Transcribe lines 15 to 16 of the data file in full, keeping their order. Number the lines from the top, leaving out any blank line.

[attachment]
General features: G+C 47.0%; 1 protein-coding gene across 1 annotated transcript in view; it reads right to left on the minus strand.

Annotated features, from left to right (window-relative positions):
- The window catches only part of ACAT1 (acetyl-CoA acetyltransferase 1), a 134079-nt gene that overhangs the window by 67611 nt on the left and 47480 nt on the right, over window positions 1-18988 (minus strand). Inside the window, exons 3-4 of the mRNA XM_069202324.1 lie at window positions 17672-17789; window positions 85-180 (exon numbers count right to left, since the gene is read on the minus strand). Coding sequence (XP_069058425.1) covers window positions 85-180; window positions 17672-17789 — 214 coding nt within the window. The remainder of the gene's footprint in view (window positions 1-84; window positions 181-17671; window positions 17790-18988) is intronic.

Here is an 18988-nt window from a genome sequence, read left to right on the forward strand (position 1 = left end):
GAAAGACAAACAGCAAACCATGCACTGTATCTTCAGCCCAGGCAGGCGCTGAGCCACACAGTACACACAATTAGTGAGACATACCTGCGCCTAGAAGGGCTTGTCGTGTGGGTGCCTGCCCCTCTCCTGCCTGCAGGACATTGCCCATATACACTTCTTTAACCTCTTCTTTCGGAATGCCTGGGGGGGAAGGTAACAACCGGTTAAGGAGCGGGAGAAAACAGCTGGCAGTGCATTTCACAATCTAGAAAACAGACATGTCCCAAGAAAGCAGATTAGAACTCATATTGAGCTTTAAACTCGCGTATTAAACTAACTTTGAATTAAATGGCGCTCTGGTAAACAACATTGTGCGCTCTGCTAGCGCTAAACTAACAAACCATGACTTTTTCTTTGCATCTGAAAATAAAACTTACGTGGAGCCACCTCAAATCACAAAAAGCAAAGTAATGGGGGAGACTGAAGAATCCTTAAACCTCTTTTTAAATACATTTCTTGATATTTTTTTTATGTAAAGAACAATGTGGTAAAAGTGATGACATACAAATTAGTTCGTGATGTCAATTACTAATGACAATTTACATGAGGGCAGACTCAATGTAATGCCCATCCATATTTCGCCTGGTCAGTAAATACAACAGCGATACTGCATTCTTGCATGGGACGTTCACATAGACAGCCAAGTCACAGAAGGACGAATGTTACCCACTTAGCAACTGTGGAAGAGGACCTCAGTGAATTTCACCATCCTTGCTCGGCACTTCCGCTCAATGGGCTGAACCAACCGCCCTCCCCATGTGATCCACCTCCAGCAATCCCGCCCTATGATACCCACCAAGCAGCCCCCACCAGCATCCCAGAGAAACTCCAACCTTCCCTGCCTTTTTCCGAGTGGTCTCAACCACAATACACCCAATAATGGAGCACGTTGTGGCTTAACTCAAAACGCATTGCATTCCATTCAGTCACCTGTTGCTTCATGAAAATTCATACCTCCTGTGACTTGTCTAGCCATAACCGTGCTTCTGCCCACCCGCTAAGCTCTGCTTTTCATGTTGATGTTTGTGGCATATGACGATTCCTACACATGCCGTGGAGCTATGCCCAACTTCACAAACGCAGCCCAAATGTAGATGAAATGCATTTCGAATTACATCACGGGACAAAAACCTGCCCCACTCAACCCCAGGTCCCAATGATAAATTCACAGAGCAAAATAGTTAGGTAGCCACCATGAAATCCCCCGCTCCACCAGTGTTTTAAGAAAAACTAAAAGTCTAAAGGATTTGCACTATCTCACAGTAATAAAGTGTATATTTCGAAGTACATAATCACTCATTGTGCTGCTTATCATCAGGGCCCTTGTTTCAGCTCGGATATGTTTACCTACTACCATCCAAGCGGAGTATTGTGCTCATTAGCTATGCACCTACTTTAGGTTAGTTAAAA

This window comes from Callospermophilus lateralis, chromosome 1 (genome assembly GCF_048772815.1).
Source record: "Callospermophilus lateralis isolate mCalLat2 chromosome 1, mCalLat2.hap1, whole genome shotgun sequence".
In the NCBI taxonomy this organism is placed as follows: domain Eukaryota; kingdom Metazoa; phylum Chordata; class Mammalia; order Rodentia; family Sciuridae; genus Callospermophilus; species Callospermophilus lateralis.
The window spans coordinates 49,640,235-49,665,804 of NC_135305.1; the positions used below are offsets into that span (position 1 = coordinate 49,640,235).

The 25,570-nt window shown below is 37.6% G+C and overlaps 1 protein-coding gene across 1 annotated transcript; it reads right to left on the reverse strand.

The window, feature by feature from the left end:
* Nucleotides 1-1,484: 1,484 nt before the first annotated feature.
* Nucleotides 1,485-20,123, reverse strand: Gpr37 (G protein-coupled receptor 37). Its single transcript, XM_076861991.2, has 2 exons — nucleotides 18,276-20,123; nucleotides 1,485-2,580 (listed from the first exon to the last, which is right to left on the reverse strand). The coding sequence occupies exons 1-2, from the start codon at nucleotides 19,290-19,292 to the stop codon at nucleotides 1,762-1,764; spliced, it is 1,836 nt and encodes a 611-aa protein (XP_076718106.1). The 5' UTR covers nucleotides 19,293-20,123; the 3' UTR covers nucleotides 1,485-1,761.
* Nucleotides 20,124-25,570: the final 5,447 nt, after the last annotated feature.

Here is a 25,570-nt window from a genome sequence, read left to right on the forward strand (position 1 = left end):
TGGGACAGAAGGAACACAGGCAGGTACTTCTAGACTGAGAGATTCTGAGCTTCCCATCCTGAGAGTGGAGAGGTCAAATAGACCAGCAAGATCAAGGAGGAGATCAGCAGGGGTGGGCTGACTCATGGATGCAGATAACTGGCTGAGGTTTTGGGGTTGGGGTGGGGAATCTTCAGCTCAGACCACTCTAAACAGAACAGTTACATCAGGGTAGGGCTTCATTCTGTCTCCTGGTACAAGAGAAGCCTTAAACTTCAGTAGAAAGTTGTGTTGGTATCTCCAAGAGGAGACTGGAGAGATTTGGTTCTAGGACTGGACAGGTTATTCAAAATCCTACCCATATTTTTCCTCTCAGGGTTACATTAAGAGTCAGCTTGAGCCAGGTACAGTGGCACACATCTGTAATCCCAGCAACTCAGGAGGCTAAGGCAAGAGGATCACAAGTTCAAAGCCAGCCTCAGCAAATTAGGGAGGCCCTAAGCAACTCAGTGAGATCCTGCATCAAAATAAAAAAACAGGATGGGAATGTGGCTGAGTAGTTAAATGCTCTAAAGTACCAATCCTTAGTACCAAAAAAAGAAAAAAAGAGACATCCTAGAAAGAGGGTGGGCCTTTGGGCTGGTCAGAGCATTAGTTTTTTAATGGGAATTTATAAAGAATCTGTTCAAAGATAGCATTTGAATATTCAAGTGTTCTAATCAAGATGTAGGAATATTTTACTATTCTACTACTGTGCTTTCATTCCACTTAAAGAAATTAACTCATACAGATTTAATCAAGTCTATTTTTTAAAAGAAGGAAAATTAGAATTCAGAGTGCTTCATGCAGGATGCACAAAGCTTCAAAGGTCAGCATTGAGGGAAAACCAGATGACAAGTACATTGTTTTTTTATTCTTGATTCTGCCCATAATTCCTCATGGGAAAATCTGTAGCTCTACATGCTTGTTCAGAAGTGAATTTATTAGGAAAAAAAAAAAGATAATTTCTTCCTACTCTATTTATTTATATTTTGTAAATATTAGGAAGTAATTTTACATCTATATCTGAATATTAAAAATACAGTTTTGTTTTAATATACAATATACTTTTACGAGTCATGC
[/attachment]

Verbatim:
Here is a 25,570-nt window from a genome sequence, read left to right on the forward strand (position 1 = left end):
TGGGACAGAAGGAACACAGGCAGGTACTTCTAGACTGAGAGATTCTGAGCTTCCCATCCTGAGAGTGGAGAGGTCAAATAGACCAGCAAGATCAAGGAGGAGATCAGCAGGGGTGGGCTGACTCATGGATGCAGATAACTGGCTGAGGTTTTGGGGTTGGGGTGGGGAATCTTCAGCTCAGACCACTCTAAACAGAACAGTTACATCAGGGTAGGGCTTCATTCTGTCTCCTGGTACAAGAGAAGCCTTAAACTTCAGTAGAAAGTTGTGTTGGTATCTCCAAGAGGAGACTGGAGAGATTTGGTTCTAGGACTGGACAGGTTATTCAAAATCCTACCCATATTTTTCCTCTCAGGGTTACATTAAGAGTCAGCTTGAGCCAGGTACAGTGGCACACATCTGTAATCCCAGCAACTCAGGAGGCTAAGGCAAGAGGATCACAAGTTCAAAGCCAGCCTCAGCAAATTAGGGAGGCCCTAAGCAACTCAGTGAGATCCTGCATCAAAATAAAAAAACAGGATGGGAATGTGGCTGAGTAGTTAAATGCTCTAAAGTACCAATCCTTAGTACCAAAAAAAGAAAAAAAGAGACATCCTAGAAAGAGGGTGGGCCTTTGGGCTGGTCAGAGCATTAGTTTTTTAATGGGAATTTATAAAGAATCTGTTCAAAGATAGCATTTGAATATTCAAGTGTTCTAATCAAGATGTAGGAATATTTTACTATTCTACTACTGTGCTTTCATTCCACTTAAAGAAATTAACTCATACAGATTTAATCAAGTCTATTTTTTAAAAGAAGGAAAATTAGAATTCAGAGTGCTTCATGCAGGATGCACAAAGCTTCAAAGGTCAGCATTGAGGGAAAACCAGATGACAAGTACATTGTTTTTTTATTCTTGATTCTGCCCATAATTCCTCATGGGAAAATCTGTAGCTCTACATGCTTGTTCAGAAGTGAATTTATTAGGAAAAAAAAAAAGATAATTTCTTCCTACTCTATTTATTTATATTTTGTAAATATTAGGAAGTAATTTTACATCTATATCTGAATATTAAAAATACAGTTTTGTTTTAATATACAATATACTTTTACGAGTCATGC